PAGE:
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Vol. 54. Issue 5.
Pages 288-289 (May 2018)
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Vol. 54. Issue 5.
Pages 288-289 (May 2018)
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Morgagni Hernia as a Reversible Cause of Hypercapnic Respiratory Failure
Hernia diafragmática de Morgagni como causa reversible de insuficiencia respiratoria hipercápnica
Patrícia Dionísio
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Corresponding author.
, Susana Moreira, Rita Pinto Basto, Paula Pinto
Pulmonology Department, Centro Hospitalar Lisboa Norte, Portugal
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The three basic types of congenital diaphragmatic hernia (CDH) include hiatus hernia, posterolateral Bochdalek hernia and anterior Morgagni hernia (MH), the last being the rarest type (2–3% of all cases).1,2 The diagnosis of MH in adults is very rare and usually is incidental or presents with non-specific chronic respiratory or gastrointestinal symptoms.2,3 It can also be present with acute bowel obstruction or intestinal strangulation.3 Late-presenting CDH is often difficult to diagnose, and delays in treatment are common.4 Few cases have been described in the literature.

A 64-year-old non-smoker caucasian woman, with previous diagnosis of morbid obesity (BMI of 50kg/m2), arterial hypertension, hypertensive heart disease, hypothyroidism and depression was first admitted to our department in 2007 with a one-month history of progressive exertional dyspnoea, paroxysmal nocturnal dyspnoea and lower limb oedema, with no other symptoms. There was no history of recent trauma or surgery.

On admission, she was started on non-invasive ventilation (NIV) for hypercapnic respiratory failure (pH 7.35, PaCO2 72.4 and PaO2 40.2mmHg). The initial chest radiographs showed an hypotransparency on the right pulmonary lower lobe. The chest CT scan identified a large Morgagni hernia on the right side, with the compromise of the right lung volume and contralateral mediastinal deviation, as well as signs of pulmonary hypertension. The echocardiogram confirmed mild pulmonary hypertension (PSAP 49mmHg). She was referred to Cardiothoracic Surgery but was refused because of her surgery-related risk. She was discharged on long-term supplemental oxygen therapy and domiciliary NIV. Between 2008 and 2012 she was admitted three times for decompensated hypercapnic respiratory failure and for oxygen and ventilatory parameters adjustment. Diaphragmatic hernia was also bigger on the chest radiographs. In 2013 she was admitted five times in the context of emesis and gastroparesis. Despite a significant weight loss (BMI 50 to 41kg/m2), she maintained the need for both long-term supplemental oxygen therapy and NIV. At that time her lung function test showed a moderately severe obstructive pattern (FVC 1.05mL (67%); FEV1 0.64mL (52%); FEV1/FVC ratio 61.14%; TLC 2.87mL (82%); RV 1.76mL (106%); ITGV 2.50 (112%)). A new CT scan showed increased volume of the Morgagni hernia, which contained part of the transverse colon, all the ascending colon, loops of ileum and distal jejunum, with the insinuation of gastric antrum, leading to passive atelectasis of the middle lobe and right lower lobe and deviation of the mediastinal structures to the left hemithorax.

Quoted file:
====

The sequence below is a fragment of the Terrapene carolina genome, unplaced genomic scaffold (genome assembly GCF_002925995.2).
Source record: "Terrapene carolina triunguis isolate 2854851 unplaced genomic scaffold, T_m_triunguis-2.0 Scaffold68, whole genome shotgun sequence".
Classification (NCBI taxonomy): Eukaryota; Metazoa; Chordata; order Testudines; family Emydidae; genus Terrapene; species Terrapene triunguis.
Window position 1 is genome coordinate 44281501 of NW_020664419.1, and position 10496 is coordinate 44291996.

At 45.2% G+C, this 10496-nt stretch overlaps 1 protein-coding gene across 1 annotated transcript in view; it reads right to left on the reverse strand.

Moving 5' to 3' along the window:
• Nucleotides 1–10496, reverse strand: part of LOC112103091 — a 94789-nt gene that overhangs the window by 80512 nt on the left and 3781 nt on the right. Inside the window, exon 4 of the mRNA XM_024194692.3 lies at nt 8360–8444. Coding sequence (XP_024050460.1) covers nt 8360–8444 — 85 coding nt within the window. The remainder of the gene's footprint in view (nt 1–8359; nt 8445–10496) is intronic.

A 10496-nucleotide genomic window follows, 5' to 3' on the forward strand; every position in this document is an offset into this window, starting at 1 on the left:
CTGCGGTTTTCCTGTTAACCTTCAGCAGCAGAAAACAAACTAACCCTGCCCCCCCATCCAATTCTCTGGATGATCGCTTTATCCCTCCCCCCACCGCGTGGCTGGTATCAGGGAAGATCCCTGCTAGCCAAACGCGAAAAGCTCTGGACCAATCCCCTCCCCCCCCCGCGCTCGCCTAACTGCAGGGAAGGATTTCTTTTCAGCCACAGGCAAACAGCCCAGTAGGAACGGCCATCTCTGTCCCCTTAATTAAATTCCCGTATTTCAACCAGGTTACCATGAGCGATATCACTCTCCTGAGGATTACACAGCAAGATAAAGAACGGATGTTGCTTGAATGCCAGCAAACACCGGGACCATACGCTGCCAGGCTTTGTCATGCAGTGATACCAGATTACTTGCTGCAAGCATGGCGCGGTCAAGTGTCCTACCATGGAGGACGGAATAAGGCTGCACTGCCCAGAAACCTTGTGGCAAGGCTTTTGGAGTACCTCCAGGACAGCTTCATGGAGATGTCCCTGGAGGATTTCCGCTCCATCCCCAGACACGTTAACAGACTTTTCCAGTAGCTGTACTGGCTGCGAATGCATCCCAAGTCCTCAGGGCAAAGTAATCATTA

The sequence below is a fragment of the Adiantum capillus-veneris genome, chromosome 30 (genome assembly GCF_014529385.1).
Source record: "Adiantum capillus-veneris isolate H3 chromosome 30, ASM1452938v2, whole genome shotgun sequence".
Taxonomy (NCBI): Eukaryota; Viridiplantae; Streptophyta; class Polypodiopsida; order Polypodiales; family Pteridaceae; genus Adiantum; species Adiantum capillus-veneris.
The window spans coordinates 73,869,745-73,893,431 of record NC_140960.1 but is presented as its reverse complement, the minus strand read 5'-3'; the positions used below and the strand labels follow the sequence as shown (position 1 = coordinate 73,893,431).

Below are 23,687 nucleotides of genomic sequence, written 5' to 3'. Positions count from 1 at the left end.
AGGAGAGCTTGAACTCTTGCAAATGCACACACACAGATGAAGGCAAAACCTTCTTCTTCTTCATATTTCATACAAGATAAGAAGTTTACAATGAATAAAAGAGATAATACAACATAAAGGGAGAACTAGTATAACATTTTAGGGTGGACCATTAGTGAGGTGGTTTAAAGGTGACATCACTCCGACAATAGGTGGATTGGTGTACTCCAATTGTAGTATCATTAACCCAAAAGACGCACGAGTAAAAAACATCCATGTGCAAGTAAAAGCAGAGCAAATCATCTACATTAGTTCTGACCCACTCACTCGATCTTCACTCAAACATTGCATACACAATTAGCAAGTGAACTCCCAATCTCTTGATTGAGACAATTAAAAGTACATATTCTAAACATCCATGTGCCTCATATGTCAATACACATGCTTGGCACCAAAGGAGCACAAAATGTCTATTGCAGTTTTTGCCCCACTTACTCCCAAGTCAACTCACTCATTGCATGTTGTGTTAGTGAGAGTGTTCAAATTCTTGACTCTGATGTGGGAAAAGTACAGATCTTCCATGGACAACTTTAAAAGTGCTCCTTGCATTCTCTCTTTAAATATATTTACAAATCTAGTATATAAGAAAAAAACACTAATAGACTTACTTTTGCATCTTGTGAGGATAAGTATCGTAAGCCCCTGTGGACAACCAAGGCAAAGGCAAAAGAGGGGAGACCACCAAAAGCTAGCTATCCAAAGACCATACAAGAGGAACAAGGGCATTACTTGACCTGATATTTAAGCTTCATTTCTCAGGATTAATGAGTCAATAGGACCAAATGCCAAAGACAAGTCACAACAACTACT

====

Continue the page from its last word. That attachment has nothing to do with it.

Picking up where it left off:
At the end of the year 2013, she was submitted to reduction and repair of the hernia and gastropexy, with a favourable expansion of the right lung (Fig. 1) and gradual resolution of global respiratory failure. Despite regaining weight (BMI 43kg/m2) it was possible to discontinue domiciliary NIV and supplemental oxygen therapy (pH 7.39, PaCO2 47.8 and PaO2 75.0mmHg in room air). The echocardiogram showed a reduction in PSAP from 49 to 39mmHg. There was a remarkable improvement in her lung volumes, that are now within the normal range (FVC 2.29mL (157%); FEV1 1.71mL (150%); FEV1/FVC ratio 74.75; TLC 4.47mL (127%); RV 2.01mL (117%); ITGV 2.45mL (110%)).

Fig. 1.

Computer tomography scan before and immediately after surgery showing the right lung expansion (at the right).


In 2014, she did a polysomnography which showed severe obstructive sleep apnea with a respiratory disturbance index (RDI) of 39.3/H and time oxygen saturation <90% (T90) of 19.9%. The patient was started on long-term positive airway pressure treatment with good adherence.